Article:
The Value Fund was up +3.0% in Q2 and is up +6.4% year-to-date. The weakening US dollar lowered our returns by approximately -2.1% in H1. The broader markets are also up this year: S&P/TSX +5.7%, DJIA +2.7% and the S&P500 +14.4%.(1)
Calendar Year Returns
Index returns are discussed ad nauseam but rarely analyzed. The current market rally has been a narrow one and merits a deeper dive.
Most broadly-followed market indices—including the S&P500—are capitalization-weighted indices. Under this methodology, companies with a larger market capitalization will receive a greater weighting in the index. As a result, the more expensive a stock becomes, ceteris paribus, the greater its weighting in the index.
(1) Index returns are for the total return indexes which include dividends and are measured in Canadian dollars, the Value Fund’s reporting currency.
This quirk of most stock market indices is the exact opposite of our value investing approach. As a stock becomes more expensive, its future expected return decreases; it thus becomes riskier and less attractive. We would prefer to own less of it, not more.
Market-cap-weighted index construction can lead to extremes at times. For example, the Nasdaq 100 Index is currently being reconstituted via a special rebalancing as its top five stocks (Microsoft (MSFT), Apple (AAPL), Nvidia (NVDA), Amazon (AMZN) and Tesla (TSLA)) combined now account for approximately 44% of the entire index. Hardly a diversified measure of the broader tech market.
The S&P500 is a little better (its top five constitute 22% of the index), but the market-cap weighting has led to the odd result that the index’s year-to-date performance has been driven by only a handful of high-flying technology stocks. As the chart below illustrates, almost all the S&P500’s gains year-to-date can be attributed to just ten stocks. The remaining 490 stocks in the index are up a mere 1.4%.
Digging deeper, we highlight that four of these top contributing stocks—Amazon (AMZN), Nvidia (NVDA), Tesla (TSLA) and Salesforce (CRM)—sport trailing price-to-earnings (P/E) ratios over 100. These stocks may yet rally further (something that momentum investors are counting on). But the risk inherent in owning stocks that become untethered to fundamentals is that it only takes a minor hiccup or a change in the prevailing narrative to send them plunging. Our view is that owning them at their current valuations is imprudent.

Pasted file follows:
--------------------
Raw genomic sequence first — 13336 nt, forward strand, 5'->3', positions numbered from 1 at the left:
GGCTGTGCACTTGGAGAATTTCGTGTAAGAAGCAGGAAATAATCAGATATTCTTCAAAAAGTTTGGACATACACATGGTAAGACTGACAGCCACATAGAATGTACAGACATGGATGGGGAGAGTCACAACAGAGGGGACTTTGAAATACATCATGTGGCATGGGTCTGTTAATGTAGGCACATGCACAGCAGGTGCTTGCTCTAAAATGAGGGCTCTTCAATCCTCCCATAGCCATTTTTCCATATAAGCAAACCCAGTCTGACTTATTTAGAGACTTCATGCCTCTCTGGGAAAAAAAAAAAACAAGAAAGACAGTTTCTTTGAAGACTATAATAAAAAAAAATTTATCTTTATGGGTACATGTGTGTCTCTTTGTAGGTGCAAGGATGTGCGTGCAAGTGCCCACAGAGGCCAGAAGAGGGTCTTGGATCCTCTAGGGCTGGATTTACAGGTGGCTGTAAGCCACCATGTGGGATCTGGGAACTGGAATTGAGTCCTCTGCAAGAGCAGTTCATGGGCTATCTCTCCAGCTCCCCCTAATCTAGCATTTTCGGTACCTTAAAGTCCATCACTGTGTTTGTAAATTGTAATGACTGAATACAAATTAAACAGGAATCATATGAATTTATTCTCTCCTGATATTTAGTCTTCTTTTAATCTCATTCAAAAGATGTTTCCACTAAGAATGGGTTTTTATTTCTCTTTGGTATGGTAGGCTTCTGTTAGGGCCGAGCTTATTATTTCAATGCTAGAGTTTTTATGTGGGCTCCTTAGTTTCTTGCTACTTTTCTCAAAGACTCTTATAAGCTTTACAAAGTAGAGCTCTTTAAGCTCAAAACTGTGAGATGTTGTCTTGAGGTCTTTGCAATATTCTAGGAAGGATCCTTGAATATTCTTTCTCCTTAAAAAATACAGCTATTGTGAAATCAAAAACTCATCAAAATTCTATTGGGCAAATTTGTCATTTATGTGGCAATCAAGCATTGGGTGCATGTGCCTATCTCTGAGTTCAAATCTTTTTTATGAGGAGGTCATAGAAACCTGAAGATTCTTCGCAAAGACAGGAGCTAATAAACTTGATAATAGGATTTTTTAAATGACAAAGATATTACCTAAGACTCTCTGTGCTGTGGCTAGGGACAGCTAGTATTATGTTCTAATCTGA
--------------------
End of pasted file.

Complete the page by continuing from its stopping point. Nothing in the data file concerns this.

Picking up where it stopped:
Given our view that many of these stocks are overvalued—some absurdly so—it shouldn’t surprise clients to know that we only own one of them: Alphabet (GOOG/GOOGL).
Over short periods, stock prices reflect their popularity with investors. At present, anything related to artificial intelligence (AI) is fueling another round of frenzied speculation. But over the long term, valuations are what determine stock prices.
As Benjamin Graham so beautifully put it, “Over the short-term, the market is a voting machine. Over the long term, it is a weighing machine”.
The voting machine is currently running hot, and we are being cautious. We will remain disciplined and continue scouring the investment universe for high-quality businesses trading at levels that are more likely to deliver attractive long-term returns.
The most significant contributor to the portfolio in H1 was our position in Alphabet (GOOG/GOOGL) +36.3%. Last year’s selloff related to the launch of AI-powered chatbot ChatGPT is now in the rearview mirror. The company delivered decent Q2 results; as we suspected, its search dominance remains intact.
Berkshire Hathaway (BRK.A/B) +10.4% was the second-largest contributor YTD. Its collection of diversified businesses will continue to throw off a growing stream of cashflows for decades to come. We are in good hands.
Our third-largest winner YTD was Fiserv (FI) +24.8%. The company recently delivered another solid quarter and raised its full-year guidance. Competitor Fidelity National (FIS) continues to struggle and recently announced a sale of a majority stake in its merchant services business to private equity. This may create an opportunity for Fiserv to take market share from a distracted competitor.
The biggest detractor from the portfolio in H1 was Elevance Health (ELV) -13.4%. Investors are less interested in defensive sectors like healthcare at the moment. Trading at a low teens forward earnings multiple and consistently delivering double-digit earnings growth, we are happy to own Elevance at these prices.
We made no significant portfolio moves in H1, only adding one new position after the quarter end. Our top-ten holdings remain unchanged. Additional portfolio disclosures, including performance statistics, can be found on the pages immediately following this letter.
It has been a busy quarter. I recently did a podcast with Scott Reardon of Dakota Value Funds, where we discussed the Berkshire Hathaway annual meeting, running an investment firm and many other topics. Links to the podcast can be found here.
After a brief trip to Omaha in May, we hosted over 40 people at GreensKeeper’s Annual Meeting in June. The research team is currently hard at work updating our models as reporting season is in full swing. We are constantly analyzing hundreds of companies, trying to uncover mispriced bargains.
For firm clients, our Six-Month report will be distributed next month after the finalization of our financial statements by our fund administrator.
Each of our employees has their entire investment portfolio invested at GreensKeeper. In my case, it represents the bulk of my household’s net worth. We invest in the same stocks as our clients, and our approach is one of partnership. If you could use some help with your investments, please give us a call.
Michael P. McCloskey
President, Founder &
Chief Investment Officer